Friar Lawrence To Blame In Romeo And Juliet

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These violent delights have violent ends And in their triumph die, like fire and powder, Which, as they kiss they consume. The sweetest honey Is loathsome in his own deliciousness And in the taste confounds the appetite. Therefore love moderately: long love doth so; Too swift arrives as tardy as too slow” Those are Friar Lawrence's words of advice to Romeo on the day he marries Juliet. Only days after the marriage both Romeo and Juliet will commit suicide. The ill fated lovers were not the only casualties however, four others died in the short span of a few days. With all the chaos that happens in the last couple acts of the play, trying to assign blame is difficult. Many characters had a role in a seemingly implausible amount if coincidences that leads up to the deaths,…show more content…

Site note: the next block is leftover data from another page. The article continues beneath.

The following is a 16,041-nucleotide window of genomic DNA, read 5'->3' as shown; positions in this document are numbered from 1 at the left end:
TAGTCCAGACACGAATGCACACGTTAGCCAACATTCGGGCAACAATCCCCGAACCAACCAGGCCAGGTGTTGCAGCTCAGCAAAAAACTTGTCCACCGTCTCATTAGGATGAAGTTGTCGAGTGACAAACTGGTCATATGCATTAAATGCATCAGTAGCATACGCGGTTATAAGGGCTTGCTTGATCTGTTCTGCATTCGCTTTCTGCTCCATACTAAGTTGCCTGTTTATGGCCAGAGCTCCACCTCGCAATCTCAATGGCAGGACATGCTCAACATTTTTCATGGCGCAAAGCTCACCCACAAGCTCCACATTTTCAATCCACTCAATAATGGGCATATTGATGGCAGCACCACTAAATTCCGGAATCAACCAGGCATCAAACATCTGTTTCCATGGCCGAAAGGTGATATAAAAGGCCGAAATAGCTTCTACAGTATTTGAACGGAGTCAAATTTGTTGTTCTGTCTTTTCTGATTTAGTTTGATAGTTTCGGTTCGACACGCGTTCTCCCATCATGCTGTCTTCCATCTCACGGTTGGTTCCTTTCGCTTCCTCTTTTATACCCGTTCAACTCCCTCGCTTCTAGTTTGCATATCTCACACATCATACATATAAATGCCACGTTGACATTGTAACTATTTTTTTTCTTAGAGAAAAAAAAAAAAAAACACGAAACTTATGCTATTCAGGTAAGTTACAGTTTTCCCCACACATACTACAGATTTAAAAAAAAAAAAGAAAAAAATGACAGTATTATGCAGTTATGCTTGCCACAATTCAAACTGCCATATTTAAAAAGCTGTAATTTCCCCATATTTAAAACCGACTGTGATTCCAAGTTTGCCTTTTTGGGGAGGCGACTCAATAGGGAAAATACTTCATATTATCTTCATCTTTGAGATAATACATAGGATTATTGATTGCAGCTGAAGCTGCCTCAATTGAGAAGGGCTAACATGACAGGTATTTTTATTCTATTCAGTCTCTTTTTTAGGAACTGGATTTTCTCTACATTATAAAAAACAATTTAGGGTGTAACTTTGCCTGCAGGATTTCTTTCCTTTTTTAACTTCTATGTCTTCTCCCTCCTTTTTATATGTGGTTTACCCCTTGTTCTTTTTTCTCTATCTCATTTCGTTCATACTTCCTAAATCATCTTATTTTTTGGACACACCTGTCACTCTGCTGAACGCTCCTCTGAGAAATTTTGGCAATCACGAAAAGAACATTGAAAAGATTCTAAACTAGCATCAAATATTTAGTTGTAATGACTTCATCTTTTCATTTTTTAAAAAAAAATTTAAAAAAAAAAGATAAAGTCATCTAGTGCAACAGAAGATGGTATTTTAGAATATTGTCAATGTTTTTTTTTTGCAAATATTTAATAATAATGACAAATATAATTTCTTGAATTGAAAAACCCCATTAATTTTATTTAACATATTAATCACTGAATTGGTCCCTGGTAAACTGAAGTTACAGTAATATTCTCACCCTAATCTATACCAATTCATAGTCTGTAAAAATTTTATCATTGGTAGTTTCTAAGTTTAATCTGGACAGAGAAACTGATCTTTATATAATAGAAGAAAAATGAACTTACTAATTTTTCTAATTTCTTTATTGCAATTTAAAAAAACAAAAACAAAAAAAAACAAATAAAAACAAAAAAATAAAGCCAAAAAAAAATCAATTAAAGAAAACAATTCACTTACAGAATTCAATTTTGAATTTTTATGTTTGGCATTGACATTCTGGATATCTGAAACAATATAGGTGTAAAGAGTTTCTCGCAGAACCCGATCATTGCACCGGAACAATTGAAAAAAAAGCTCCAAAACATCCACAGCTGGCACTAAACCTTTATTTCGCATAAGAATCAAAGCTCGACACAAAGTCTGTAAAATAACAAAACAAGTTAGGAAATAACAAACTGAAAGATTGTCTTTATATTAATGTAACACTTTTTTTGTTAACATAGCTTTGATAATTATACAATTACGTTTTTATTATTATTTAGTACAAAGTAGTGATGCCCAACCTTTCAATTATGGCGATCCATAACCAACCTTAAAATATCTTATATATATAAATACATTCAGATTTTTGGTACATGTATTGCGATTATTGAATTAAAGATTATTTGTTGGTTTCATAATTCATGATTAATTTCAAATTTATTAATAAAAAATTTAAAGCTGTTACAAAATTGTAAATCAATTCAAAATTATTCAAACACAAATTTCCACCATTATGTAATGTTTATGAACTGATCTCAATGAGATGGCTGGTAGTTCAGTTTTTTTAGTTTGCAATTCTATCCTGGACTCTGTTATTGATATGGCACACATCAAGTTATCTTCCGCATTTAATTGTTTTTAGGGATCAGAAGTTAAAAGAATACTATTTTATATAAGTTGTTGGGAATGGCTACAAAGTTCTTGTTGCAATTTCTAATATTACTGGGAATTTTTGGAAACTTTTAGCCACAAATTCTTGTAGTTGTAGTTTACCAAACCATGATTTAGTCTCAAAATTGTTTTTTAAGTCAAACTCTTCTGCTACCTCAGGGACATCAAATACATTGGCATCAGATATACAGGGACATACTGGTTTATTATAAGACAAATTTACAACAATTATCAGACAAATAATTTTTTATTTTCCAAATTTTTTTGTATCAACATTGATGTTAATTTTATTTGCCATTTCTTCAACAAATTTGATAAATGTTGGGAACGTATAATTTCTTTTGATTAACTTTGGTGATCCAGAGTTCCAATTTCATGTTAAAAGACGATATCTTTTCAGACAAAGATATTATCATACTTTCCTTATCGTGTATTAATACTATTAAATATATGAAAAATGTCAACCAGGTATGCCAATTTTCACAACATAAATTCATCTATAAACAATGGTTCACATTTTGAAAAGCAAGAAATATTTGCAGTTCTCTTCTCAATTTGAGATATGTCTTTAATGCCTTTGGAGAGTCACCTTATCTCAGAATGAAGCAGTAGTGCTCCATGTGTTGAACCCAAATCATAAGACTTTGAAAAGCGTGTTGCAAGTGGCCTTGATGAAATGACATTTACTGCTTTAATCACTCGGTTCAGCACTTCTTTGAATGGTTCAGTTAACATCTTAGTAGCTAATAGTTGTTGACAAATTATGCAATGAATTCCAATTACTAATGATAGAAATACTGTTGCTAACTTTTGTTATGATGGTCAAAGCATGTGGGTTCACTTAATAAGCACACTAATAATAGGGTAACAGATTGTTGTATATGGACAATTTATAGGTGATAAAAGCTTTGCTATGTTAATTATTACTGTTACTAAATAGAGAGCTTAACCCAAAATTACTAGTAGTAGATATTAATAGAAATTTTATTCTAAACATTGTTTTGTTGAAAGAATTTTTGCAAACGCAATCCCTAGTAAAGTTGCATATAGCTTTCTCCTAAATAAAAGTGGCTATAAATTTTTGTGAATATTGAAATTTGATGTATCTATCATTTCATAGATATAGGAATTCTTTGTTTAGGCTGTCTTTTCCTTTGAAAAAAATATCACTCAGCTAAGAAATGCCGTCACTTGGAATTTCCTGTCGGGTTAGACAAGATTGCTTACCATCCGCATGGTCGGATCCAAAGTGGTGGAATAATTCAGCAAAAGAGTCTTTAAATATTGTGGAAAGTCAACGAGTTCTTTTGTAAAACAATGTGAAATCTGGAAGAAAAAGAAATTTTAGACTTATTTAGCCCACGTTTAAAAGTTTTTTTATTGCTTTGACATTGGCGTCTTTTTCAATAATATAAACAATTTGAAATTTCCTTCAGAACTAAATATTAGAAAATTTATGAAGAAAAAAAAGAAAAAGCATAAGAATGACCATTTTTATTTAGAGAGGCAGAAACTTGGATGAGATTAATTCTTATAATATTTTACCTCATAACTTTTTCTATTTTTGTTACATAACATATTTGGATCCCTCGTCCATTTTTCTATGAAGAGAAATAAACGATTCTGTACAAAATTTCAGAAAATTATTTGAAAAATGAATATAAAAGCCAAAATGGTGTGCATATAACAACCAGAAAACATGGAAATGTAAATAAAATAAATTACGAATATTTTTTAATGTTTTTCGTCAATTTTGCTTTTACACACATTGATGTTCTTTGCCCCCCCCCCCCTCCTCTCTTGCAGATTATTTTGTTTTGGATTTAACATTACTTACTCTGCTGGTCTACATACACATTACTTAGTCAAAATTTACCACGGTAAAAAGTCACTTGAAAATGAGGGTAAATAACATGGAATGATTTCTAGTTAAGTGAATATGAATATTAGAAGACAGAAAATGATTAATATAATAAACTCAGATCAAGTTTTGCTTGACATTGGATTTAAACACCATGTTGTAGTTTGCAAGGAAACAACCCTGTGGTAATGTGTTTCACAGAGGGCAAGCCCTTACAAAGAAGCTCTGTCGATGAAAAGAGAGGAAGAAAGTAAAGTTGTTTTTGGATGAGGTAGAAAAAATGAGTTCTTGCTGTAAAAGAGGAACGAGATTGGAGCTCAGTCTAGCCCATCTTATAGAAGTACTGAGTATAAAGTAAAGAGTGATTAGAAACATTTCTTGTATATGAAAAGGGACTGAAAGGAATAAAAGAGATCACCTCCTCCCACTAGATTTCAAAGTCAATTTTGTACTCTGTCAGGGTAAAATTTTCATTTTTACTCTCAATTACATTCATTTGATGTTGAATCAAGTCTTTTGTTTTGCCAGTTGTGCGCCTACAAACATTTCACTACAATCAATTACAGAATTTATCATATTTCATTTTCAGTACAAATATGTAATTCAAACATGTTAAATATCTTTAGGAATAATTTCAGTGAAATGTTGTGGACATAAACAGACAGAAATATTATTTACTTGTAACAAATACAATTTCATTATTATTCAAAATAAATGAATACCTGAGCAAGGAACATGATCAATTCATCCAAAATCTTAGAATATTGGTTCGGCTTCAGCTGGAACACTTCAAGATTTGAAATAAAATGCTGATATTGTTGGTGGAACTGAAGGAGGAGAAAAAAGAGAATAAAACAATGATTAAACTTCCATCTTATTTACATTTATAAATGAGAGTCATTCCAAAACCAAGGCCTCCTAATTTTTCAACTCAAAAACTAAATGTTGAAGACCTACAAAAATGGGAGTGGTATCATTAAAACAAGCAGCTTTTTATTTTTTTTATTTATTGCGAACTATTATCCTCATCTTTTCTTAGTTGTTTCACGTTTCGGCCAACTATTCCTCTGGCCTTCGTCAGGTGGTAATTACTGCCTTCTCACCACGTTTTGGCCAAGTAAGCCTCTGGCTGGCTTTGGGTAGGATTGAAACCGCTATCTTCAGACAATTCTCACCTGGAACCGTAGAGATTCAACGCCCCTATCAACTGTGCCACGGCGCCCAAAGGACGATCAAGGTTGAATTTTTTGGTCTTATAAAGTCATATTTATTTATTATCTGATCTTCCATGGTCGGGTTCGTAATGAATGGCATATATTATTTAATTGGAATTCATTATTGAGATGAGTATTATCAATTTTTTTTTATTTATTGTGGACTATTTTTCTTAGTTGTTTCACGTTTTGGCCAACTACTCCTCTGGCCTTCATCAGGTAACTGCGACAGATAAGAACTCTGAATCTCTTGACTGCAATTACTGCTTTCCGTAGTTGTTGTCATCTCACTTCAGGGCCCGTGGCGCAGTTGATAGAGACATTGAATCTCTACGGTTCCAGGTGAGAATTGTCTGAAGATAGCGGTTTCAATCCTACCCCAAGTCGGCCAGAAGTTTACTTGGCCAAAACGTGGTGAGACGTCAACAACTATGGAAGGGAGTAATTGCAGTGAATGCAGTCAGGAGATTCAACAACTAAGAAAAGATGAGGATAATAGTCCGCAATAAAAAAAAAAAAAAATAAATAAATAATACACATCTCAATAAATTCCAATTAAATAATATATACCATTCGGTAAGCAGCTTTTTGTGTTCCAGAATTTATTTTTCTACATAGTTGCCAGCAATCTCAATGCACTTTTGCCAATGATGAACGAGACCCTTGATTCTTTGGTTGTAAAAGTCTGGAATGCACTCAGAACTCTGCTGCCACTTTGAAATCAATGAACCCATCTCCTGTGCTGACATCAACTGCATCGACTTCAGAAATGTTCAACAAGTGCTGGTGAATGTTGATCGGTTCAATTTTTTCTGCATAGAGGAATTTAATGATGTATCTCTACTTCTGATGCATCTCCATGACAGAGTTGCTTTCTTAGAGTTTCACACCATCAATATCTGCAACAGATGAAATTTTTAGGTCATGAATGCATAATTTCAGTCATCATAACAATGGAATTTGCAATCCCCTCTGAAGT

I believe that the three biggest factors to blame are Friar Lawrence, The Families of Montague and Capulet, and Love itself. Friar Lawrence is the character in the play who had the biggest chance to stop both Romeo and Juliet on multiple occasions but never does. This does not make the Friar a malicious character, in fact, everything he does he does with’ good intentions in mind. The entire reason for agreeing to marry Romeo and Juliet was to end the fued, but that only helped to lead to the pair’s demise. Another aspect that could have been to blame is the families of Romeo and Juliet. The bad blood between the families creates a volatile mood in Verona where a city wide fight could break out at the drop of a hat. The feud is set up from the beginning by the chorus telling us “Ancient grudge break to new mutiny, where civil blood makes civil hands unclean”This is an unhealthy environment for Romeo and Juliet’s relationship to grow and gives the need carry out the marriage in secrecy, leaving few people to counsel them. The reason Juliet went through with her fake suicide plan was because of her father forcing her into marriage. The biggest factor to
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